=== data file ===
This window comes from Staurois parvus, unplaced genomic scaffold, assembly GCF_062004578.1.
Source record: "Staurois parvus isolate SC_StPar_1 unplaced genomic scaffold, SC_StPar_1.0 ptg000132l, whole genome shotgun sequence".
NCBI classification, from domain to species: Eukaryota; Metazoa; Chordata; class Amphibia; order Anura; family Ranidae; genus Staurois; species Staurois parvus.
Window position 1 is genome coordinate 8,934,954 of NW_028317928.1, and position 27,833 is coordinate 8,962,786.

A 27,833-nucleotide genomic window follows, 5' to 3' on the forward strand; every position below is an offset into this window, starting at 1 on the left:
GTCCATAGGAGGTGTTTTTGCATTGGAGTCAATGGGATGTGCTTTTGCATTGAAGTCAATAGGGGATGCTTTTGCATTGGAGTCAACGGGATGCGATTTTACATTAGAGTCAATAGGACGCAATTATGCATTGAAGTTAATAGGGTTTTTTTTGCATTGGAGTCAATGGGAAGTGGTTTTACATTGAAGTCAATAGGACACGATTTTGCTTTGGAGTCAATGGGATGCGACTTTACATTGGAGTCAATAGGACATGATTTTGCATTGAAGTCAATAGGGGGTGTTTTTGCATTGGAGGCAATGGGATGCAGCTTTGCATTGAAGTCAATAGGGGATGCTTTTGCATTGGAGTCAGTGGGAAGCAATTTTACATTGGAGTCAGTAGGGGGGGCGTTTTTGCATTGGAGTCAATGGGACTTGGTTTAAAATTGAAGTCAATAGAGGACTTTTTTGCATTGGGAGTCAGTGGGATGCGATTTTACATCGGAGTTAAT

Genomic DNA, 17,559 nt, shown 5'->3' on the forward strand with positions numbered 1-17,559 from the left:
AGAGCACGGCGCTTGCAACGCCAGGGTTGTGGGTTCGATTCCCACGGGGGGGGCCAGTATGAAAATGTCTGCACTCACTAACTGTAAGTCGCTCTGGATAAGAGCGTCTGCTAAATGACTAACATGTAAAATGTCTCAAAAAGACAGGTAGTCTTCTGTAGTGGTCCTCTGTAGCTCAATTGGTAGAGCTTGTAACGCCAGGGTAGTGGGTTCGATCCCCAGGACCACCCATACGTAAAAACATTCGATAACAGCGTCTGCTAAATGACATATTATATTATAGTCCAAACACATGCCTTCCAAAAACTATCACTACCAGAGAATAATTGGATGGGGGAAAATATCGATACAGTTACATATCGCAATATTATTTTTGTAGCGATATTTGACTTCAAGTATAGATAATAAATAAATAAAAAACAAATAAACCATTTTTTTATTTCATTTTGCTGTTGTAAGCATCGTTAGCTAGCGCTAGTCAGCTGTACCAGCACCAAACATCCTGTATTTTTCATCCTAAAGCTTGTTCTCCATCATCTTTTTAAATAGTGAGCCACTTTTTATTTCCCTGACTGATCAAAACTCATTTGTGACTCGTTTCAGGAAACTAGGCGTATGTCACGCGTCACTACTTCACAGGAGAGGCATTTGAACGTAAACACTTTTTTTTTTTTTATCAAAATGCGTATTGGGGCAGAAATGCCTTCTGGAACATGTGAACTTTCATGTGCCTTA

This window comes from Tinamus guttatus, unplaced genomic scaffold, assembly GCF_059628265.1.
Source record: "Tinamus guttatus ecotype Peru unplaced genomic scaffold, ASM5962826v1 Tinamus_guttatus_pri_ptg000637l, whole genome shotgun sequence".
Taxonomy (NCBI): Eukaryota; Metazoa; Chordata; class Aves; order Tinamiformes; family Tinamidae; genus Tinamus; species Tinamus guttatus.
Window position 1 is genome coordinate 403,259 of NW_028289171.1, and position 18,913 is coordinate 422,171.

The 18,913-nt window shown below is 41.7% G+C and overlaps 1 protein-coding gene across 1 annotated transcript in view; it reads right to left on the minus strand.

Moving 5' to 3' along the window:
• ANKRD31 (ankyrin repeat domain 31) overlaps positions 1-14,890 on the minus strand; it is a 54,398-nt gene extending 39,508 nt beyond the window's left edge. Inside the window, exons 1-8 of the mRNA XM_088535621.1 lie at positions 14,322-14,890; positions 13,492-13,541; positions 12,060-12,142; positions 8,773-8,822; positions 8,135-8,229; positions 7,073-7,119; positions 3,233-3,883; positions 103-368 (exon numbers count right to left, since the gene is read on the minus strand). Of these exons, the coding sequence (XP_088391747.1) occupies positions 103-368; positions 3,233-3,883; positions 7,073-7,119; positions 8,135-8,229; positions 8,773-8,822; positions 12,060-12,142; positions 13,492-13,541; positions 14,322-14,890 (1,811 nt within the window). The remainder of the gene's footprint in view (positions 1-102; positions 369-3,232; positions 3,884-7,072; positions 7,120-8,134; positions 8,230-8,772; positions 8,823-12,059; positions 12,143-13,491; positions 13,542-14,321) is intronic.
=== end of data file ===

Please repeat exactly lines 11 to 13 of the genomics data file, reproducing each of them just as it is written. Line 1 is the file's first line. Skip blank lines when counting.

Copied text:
Taxonomy (NCBI): Eukaryota; Metazoa; Chordata; class Aves; order Tinamiformes; family Tinamidae; genus Tinamus; species Tinamus guttatus.
Window position 1 is genome coordinate 403,259 of NW_028289171.1, and position 18,913 is coordinate 422,171.

The 18,913-nt window shown below is 41.7% G+C and overlaps 1 protein-coding gene across 1 annotated transcript in view; it reads right to left on the minus strand.